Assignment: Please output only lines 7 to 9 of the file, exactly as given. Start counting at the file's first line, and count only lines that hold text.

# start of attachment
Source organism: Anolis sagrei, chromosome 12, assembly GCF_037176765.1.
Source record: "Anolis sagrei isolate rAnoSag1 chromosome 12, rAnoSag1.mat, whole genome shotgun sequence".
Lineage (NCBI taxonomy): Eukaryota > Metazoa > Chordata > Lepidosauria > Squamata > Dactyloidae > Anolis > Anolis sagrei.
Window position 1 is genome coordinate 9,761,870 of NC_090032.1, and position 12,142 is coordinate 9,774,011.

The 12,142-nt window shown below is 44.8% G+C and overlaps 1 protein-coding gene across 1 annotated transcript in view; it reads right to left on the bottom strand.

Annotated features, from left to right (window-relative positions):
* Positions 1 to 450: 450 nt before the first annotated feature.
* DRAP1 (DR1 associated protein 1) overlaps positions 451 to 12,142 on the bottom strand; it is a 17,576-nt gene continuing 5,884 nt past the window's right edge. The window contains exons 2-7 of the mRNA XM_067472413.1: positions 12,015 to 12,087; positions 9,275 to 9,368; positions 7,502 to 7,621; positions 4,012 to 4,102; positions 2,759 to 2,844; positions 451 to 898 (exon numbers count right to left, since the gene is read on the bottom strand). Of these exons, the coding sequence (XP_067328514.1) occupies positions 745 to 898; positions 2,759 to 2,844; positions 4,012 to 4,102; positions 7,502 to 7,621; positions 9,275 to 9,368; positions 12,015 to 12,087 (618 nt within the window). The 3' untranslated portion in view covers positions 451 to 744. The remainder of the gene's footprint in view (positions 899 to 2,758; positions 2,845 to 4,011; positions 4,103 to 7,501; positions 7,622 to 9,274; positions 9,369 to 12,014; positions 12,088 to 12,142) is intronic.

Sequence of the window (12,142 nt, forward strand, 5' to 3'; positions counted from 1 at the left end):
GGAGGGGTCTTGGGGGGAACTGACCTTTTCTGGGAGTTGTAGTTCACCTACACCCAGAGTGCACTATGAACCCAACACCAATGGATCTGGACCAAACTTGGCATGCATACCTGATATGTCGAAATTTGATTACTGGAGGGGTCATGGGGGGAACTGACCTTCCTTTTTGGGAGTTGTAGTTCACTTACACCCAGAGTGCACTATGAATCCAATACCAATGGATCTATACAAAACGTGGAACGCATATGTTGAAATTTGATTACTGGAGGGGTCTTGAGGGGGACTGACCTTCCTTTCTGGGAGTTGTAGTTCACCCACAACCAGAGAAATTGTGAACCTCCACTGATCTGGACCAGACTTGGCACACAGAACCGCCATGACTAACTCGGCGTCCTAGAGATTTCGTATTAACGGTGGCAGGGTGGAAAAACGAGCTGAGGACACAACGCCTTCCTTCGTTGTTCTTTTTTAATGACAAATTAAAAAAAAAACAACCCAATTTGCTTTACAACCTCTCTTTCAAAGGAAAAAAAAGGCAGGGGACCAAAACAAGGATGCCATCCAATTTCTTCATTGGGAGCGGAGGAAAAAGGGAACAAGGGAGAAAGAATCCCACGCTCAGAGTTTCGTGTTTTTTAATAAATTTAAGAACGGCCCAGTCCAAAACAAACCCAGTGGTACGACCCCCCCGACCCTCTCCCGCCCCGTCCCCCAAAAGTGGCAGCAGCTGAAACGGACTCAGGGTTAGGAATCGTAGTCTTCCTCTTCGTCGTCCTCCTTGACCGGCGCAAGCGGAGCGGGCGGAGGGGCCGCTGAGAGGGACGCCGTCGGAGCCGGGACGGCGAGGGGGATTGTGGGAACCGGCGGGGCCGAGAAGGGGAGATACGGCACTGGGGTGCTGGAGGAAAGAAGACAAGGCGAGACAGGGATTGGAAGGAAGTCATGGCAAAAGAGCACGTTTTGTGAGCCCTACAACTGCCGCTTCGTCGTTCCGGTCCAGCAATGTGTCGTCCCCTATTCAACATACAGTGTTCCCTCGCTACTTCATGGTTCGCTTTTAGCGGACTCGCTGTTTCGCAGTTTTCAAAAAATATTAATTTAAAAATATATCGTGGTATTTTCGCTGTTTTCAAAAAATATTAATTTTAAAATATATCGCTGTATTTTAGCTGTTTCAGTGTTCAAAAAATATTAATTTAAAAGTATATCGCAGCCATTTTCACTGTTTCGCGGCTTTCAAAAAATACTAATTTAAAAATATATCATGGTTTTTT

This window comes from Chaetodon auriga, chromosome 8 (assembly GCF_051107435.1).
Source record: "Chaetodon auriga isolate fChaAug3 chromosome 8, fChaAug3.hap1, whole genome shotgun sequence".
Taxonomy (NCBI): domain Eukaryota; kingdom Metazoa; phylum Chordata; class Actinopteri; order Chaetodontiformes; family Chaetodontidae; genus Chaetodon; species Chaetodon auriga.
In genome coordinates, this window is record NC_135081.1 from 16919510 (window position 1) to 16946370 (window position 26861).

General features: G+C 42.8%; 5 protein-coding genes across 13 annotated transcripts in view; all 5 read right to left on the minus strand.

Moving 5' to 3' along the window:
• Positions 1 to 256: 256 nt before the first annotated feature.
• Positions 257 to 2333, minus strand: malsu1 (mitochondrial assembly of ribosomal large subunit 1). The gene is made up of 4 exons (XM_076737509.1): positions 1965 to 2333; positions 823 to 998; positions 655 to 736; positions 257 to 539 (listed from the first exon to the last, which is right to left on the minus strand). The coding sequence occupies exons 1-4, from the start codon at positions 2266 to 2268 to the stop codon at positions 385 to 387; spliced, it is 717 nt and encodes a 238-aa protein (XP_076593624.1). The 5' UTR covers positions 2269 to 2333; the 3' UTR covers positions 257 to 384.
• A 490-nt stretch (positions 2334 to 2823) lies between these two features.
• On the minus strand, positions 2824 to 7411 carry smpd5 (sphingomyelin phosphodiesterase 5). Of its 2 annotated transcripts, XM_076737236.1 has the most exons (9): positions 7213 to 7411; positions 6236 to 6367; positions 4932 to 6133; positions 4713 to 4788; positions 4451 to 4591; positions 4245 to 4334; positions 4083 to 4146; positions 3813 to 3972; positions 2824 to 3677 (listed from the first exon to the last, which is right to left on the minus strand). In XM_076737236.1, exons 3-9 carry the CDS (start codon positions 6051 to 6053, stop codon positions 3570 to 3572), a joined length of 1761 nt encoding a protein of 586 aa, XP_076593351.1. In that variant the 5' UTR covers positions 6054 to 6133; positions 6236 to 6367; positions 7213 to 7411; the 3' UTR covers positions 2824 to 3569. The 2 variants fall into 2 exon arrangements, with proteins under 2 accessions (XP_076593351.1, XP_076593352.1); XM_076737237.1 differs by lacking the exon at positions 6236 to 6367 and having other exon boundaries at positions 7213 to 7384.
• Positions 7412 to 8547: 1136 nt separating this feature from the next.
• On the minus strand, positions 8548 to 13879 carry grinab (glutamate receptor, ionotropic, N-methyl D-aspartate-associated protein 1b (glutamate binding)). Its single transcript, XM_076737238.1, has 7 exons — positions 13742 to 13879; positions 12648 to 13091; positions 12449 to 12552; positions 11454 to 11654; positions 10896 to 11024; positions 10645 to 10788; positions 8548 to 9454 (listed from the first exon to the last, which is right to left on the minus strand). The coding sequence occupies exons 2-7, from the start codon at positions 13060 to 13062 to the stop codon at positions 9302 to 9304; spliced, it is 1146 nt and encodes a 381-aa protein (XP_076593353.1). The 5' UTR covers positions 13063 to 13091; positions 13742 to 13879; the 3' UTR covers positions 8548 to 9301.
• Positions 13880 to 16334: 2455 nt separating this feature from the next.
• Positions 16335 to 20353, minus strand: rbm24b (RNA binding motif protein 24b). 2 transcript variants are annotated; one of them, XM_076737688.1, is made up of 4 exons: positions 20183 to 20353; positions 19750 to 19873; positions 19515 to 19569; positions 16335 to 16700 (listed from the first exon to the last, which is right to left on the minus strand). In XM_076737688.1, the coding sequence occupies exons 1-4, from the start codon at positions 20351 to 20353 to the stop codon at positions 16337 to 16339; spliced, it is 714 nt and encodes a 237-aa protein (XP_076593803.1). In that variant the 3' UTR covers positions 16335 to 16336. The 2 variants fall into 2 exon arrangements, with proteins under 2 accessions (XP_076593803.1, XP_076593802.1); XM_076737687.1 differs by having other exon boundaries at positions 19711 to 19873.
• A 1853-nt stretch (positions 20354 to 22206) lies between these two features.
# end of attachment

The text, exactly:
* Positions 1 to 450: 450 nt before the first annotated feature.
* DRAP1 (DR1 associated protein 1) overlaps positions 451 to 12,142 on the bottom strand; it is a 17,576-nt gene continuing 5,884 nt past the window's right edge. The window contains exons 2-7 of the mRNA XM_067472413.1: positions 12,015 to 12,087; positions 9,275 to 9,368; positions 7,502 to 7,621; positions 4,012 to 4,102; positions 2,759 to 2,844; positions 451 to 898 (exon numbers count right to left, since the gene is read on the bottom strand). Of these exons, the coding sequence (XP_067328514.1) occupies positions 745 to 898; positions 2,759 to 2,844; positions 4,012 to 4,102; positions 7,502 to 7,621; positions 9,275 to 9,368; positions 12,015 to 12,087 (618 nt within the window). The 3' untranslated portion in view covers positions 451 to 744. The remainder of the gene's footprint in view (positions 899 to 2,758; positions 2,845 to 4,011; positions 4,103 to 7,501; positions 7,622 to 9,274; positions 9,369 to 12,014; positions 12,088 to 12,142) is intronic.

Sequence of the window (12,142 nt, forward strand, 5' to 3'; positions counted from 1 at the left end):